Although more than a week has lapsed since the Turkish President Erdogan and his American counterpart, President Biden met on the fringes of the G-20 Summit in Rome, debate continues to rage as regards what transpired at the meeting. It has become somewhat established by now that Turkey’s public statements about what happens at international meetings can be at considerable variance with comments emanating from the other side. This time was no exception. While Turkey’s President exuded optimism, American statements about the get- together have emphasized factual aspects, not supporting if not betraying Turkey’s optimistic tone.
Let us begin with the facts. Two aspects of the meeting are certain. First, the meeting was scheduled for 20 minutes which allows barely minimum time for the leaders to exchange pleasantries, particularly in light of the fact that the communication between the leaders requires the intermediation of interpreters. Though not initially planned, however, the meeting lasted more than an hour. Second, the parties agreed that a common mechanism should be established to work on the problems that plague their relationship. Evidently, many topics were discussed, but other than the establishment of a common mechanism, it seems that no concrete decisions or commitments were made.
The prolongation of the meeting has generally been interpreted as being good. It is assumed that the leaders, while making their initial remarks, discovered that there existed sufficient grounds to continue talking and explore possibilities for expanding cooperation and improving relations, or at minimum, clarifying mutual positions so as to eradicate possible misunderstandings or false expectations which, if ignored, could only lead to the worsening of relations. It was clear from the beginning that neither party wanted a rupture in the relationship and both were interested in reducing the potential for conflict.
Agreeing on the establishment of a mechanism that would focus on mutual problems and facilitate solutions may either mean that the current mechanisms are not sufficient or are not functioning properly, or alternatively it may mean that having failed to reach an agreement on any concrete issue, the parties simply invented the mechanism as a way to get out of the impasse with minimum damage. My hunch is that the decision reflects a little bit of both of these probabilities. Particularly in light of the fact that decision making in Turkey has become overly centralized during the recent years, the various government agencies involved in implementing external relations may have been reluctant to use their own initiatives and expect the “center” to take care of everything. The designation, for example, of a person close to the president who would assume leadership in coordinating policy might indeed be helpful in moving things along.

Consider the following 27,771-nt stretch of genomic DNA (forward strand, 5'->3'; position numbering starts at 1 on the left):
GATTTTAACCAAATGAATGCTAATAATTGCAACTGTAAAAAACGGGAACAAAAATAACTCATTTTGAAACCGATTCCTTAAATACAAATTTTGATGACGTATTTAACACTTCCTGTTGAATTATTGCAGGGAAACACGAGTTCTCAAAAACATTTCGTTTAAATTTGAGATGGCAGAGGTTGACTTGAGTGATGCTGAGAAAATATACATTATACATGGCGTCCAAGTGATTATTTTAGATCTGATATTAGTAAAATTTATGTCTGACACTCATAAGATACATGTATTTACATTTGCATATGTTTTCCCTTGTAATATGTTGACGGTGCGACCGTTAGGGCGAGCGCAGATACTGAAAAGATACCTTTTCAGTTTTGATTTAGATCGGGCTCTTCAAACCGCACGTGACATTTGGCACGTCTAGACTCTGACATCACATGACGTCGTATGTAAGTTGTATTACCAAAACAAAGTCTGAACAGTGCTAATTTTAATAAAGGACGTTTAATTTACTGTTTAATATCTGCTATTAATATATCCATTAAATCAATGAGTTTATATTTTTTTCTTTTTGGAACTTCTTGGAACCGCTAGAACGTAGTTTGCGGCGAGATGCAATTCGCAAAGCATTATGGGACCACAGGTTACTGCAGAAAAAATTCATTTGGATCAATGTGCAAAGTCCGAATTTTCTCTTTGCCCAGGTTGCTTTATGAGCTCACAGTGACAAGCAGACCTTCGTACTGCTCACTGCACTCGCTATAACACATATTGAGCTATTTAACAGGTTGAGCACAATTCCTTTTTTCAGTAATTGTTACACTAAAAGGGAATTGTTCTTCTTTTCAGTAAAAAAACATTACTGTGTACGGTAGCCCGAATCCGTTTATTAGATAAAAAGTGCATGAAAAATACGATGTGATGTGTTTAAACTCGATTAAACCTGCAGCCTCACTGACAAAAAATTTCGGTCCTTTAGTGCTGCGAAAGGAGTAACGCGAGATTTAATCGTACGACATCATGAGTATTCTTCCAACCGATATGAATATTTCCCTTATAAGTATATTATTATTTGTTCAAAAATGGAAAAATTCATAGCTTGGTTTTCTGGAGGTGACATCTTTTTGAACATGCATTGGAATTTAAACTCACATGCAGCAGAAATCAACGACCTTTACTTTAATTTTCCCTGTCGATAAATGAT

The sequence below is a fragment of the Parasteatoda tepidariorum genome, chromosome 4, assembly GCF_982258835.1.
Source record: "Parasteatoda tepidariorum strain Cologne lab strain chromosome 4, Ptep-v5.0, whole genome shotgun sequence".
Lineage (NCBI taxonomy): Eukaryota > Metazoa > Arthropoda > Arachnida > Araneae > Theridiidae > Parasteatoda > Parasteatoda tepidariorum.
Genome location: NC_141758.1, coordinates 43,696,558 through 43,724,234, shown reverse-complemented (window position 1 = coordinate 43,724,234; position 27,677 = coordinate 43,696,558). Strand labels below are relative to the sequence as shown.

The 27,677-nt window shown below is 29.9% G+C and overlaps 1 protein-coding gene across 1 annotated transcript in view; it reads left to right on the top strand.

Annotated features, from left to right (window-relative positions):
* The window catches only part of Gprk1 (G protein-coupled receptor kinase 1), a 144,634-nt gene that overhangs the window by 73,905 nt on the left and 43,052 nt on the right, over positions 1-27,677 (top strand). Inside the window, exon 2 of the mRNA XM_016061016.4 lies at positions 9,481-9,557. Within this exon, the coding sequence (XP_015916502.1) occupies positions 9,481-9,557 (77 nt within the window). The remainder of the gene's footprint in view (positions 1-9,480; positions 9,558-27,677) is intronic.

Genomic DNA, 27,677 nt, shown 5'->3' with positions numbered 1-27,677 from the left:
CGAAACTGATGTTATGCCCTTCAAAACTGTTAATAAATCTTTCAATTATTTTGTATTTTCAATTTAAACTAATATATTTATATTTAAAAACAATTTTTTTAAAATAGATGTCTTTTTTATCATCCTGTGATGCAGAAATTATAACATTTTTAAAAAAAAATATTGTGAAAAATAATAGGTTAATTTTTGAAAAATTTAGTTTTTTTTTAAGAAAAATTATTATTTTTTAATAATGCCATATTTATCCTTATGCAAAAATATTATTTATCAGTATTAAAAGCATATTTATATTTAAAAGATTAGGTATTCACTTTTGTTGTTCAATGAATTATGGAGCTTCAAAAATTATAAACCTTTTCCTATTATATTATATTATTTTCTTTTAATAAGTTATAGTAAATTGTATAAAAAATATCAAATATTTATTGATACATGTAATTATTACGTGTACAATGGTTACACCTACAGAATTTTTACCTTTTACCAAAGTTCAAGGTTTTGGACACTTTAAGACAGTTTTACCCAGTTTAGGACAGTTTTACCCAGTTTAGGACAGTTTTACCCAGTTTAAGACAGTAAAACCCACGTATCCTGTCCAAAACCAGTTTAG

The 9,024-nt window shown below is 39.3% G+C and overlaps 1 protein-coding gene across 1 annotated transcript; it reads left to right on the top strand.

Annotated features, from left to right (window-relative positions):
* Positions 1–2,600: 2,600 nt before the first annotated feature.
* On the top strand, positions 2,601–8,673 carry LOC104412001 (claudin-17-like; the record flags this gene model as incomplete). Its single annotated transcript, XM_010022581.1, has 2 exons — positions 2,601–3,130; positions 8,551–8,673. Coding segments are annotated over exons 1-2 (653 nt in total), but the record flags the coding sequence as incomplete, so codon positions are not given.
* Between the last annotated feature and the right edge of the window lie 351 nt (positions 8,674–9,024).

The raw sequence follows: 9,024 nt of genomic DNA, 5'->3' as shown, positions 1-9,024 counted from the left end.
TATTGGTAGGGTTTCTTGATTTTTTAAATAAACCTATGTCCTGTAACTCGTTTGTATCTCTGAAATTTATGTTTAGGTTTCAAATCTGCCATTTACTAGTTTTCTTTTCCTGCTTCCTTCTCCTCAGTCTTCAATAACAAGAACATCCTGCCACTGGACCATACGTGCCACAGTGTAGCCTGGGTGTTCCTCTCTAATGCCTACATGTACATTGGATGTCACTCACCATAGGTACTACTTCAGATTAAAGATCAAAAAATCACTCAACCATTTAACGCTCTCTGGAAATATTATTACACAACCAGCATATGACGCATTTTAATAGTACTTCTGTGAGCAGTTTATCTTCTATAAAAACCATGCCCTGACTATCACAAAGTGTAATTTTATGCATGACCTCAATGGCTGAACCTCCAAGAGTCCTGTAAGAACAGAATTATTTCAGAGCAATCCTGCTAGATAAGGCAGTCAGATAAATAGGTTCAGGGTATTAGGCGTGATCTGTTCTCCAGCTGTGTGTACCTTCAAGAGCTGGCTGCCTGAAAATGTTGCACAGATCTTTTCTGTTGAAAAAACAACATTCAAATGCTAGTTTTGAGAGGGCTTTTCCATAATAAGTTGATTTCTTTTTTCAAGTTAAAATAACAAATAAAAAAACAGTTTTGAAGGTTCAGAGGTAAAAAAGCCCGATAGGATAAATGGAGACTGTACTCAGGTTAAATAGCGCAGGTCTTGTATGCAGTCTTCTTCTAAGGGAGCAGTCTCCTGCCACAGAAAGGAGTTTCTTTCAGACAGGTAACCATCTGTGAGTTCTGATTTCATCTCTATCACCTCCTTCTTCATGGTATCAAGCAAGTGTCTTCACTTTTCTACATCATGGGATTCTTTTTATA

But there is another dimension to all this. The Turkish President, based on his own powers and experience, tends to conceptualize relations between states as relations between heads of government. Accordingly, he constantly seeks to hold personal meetings to address bilateral issues. Furthermore, these meetings provide opportunities for him to enhance his domestic stature as well as help achieve international visibility. Such a conceptualization has worked well with other populist leaders, notably with Mr. Trump and with Mr. Putin, who also enjoy displays of power in the international scene. Yet there is a difference. The political and administrative environment within which these leaders operate do not allow them to ignore the institutional and legal framework of foreign policy making. This is most clearly evident in the case of the U.S. where the U.S. Congress is an important independent actor that has much say in the making and implementation of policy. The less than institutional approach the Turkish President displays and the more institutional constraints on his counterparts do not match, reducing the effectiveness of person to person meetings and their ability to constitute a substitute to highly patterned, institutionalized foreign policy making and implementation. The result is that the effects of these meetings are exaggerated by the Turkish side but, in the long run, they do not produce sufficiently the intended results. The typical outcome of all this is frustration on the Turkish side.
Mr. Biden, coming from the American political establishment where he served as senator and later as vice president, tends more to rely on institutions than on exclusive personal contacts. It may be that the American President, by offering to establish a common mechanism, wanted to emphasize patterned, institutionalized relations rather than relying on frequent high-level meetings. The common mechanism might work toward the solution of some problems, and work to “manage” other conflicts in order that they do not get out of control. The critical question concerns the extent to which Turkey will subscribe to the solution to which it has presumably agreed.